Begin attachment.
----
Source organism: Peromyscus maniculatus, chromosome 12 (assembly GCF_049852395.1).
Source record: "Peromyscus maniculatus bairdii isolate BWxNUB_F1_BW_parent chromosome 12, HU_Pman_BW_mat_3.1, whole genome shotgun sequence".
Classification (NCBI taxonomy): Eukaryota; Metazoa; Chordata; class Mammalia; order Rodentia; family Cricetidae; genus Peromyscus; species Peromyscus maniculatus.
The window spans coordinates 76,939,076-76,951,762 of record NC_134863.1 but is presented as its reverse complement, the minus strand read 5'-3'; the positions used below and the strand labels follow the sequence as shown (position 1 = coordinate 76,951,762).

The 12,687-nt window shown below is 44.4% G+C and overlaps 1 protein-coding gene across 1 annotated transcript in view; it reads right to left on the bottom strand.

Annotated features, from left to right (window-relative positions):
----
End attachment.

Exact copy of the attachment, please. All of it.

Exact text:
Source organism: Peromyscus maniculatus, chromosome 12 (assembly GCF_049852395.1).
Source record: "Peromyscus maniculatus bairdii isolate BWxNUB_F1_BW_parent chromosome 12, HU_Pman_BW_mat_3.1, whole genome shotgun sequence".
Classification (NCBI taxonomy): Eukaryota; Metazoa; Chordata; class Mammalia; order Rodentia; family Cricetidae; genus Peromyscus; species Peromyscus maniculatus.
The window spans coordinates 76,939,076-76,951,762 of record NC_134863.1 but is presented as its reverse complement, the minus strand read 5'-3'; the positions used below and the strand labels follow the sequence as shown (position 1 = coordinate 76,951,762).

The 12,687-nt window shown below is 44.4% G+C and overlaps 1 protein-coding gene across 1 annotated transcript in view; it reads right to left on the bottom strand.

Annotated features, from left to right (window-relative positions):